Eating enough fruits and vegetables is absolutely mandatory if you want to optimize the results of an anti-inflammatory diet. Fruits and vegetables are one of the very best anti-aging, anti-inflammatory foods on the planet.
You Need To Eat A Lot More Fruits & Vegetables Than You Think!
Did you know the Centers for Disease Control and Prevention, the National Cancer Institute, the American Heart Association and the United States Department of Agriculture all recommend adults eat at least 7 to 13 servings of fruits and vegetables every day? That’s a whole lot more than the average person even comes close to eating!
In fact, statistics show that excluding potatoes, Americans only consume about 5 percent of their calories from fruits and vegetables (1) Not eating enough fruits and vegetables is actually one of the single biggest nutrition mistakes people make. And yet throughout every epidemiological study, one of the most consistent findings in the nutritional literature is that as fruit and vegetable consumption increases in the diet, chronic disease and premature deaths decline.
Anti-Aging, Anti-Inflammatory “Super Foods”
Every single fruit and vegetable is an anti-aging, anti-inflammatory “super food” bursting with antioxidants and disease-fighting, inflammation-reducing phytonutrients.
There is no such thing as a single “best” fruit or vegetable because each one offers its own unique composition of nutrients that work in a multitude of ways to fight inflammation, slow aging and improve health. To get the broadest spectrum of nutrients and anti-inflammatory antioxidants and phytonutrients your best bet is to eat a kaleidoscope of colors—the more color you can get onto your plate from a wide variety of fruits and vegetables the better!
For example, the pro-vitamin A compounds in bright red, yellow and orange produce such as carrots help increase collagen production and thicken your dermis for more youthful skin. They also support a healthy immune system and offer protection from heart disease, cancer, cataracts and other diseases. The vitamin C found in red bell peppers helps mop up free radicals, reduce arterial aging, aid in healing, boost your body’s ability to absorb iron and even helps protect against the effects of heavy metal toxicity.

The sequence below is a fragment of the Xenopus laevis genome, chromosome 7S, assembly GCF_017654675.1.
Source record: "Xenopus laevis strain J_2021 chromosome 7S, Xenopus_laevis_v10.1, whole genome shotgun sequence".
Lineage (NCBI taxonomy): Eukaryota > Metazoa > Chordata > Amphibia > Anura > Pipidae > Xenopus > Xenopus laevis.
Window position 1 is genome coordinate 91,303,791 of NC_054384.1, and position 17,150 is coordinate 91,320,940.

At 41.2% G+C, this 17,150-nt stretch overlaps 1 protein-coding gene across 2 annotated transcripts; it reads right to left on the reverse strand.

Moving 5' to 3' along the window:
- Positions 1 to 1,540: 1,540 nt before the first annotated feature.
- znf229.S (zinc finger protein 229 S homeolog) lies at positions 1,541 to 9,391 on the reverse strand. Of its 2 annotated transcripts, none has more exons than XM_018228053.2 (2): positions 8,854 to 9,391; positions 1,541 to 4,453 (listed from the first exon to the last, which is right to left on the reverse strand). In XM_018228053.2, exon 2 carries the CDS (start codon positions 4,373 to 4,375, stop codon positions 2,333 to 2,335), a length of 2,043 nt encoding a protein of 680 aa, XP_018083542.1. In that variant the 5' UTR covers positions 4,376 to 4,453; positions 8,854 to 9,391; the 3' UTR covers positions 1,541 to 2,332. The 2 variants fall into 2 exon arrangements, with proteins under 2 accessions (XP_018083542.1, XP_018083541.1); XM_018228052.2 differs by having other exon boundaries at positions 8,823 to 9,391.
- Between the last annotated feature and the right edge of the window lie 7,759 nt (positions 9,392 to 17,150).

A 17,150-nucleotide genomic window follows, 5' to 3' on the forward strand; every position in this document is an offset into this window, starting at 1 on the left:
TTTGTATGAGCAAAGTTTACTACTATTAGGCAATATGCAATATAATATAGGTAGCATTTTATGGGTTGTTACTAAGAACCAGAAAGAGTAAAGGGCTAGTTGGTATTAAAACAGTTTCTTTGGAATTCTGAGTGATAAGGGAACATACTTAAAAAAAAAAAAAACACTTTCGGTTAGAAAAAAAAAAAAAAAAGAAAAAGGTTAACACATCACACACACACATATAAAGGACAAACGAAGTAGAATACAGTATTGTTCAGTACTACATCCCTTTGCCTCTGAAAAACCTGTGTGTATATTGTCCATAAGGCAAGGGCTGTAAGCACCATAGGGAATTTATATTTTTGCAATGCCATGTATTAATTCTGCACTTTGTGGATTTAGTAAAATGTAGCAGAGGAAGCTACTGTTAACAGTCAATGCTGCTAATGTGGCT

Just hearing this might make you want to start eating nothing but carrots and bell peppers! But then you wouldn’t have room for tomatoes! Luscious red tomatoes are famous for containing lycopene, a phytonutrient believed to be independently protective against heart attacks by the way, but tomatoes are also rich in antioxidant vitamins C and E, potassium, folic acid and beta-carotene. (2) The point is, don’t play favorites! The more fruits and vegetables you can eat–and the more variety—the better.
Big Bang Benefits for a Teeny Tiny Calorie Buck
One of the reasons fruits and vegetables are so important to eat in abundance is because they offer such incredible nutritional bang for such a teeny-tiny calorie buck. I frequently tell my patients who ask about nutrition that if they made no other changes to their diet other than to massively increase their consumption of fruits and vegetables, then that one single dietary modification alone would indirectly make a major impact on their overall diet for two reasons:
1) Fruits and vegetables offer the most concentrated source of anti-inflammatory phytonutrients of any other foods.
2) Eating a large quantity of fruits and vegetables works mechanically to fill the stomach, thus making it less likely you will have room for unhealthy foods.
Real World Tips
I realize the thought of eating 7 to 13 fruits and vegetables everyday might sound a bit overwhelming, but I assure you it is doable. Keep in mind, a serving of vegetables, like servings of other foods, is actually a lot smaller than you might think. Try these tips for getting 12 servings of fruit and vegetables each day….
1) Start each day with a large serving of fruit (a large serving of fruit will actually count as 2 fruit servings)
2) Have a gigantic salad each day for lunch including at least 2 large handfuls of dark leafy greens plus another cup of raw chopped vegetables. That will give you about 3 servings of vegetables right there.
3) Have a fruit and green smoothie each day by combining a handful of leafy greens (parsley, cilantro, kale, spinach, etc.) with a handful of frozen fruit (mango, pineapple, strawberries, etc.) and a cup of water; blend in a high speed blender. You’ve just consumed an additional 1 serving of fruit and 1 vegetable serving. Click here for specific smoothie recipes and ideas. Also check out the Blender Girl Cookbook, an Amazon best-seller.
4) For dinner have a side salad (1 vegetable serving) plus two cooked side vegetable servings or a vegetable soup (2 additional vegetable servings.)
5) Have a large bowl of fruit for dessert. Now you’ve just had 2 final fruit servings.
- USDA Economic Research Service. Loss-Adjusted Food Availability. http://www.ers.usda.gov/Data/FoodConsumption/FoodGuideIndex.htm.
- Kohlmeier L, et. al. “Lycopene and myocardial infarction risk in the EURAMIC study.” Am J Epidemiol. 1997 Oct 15;146(8): 618-26.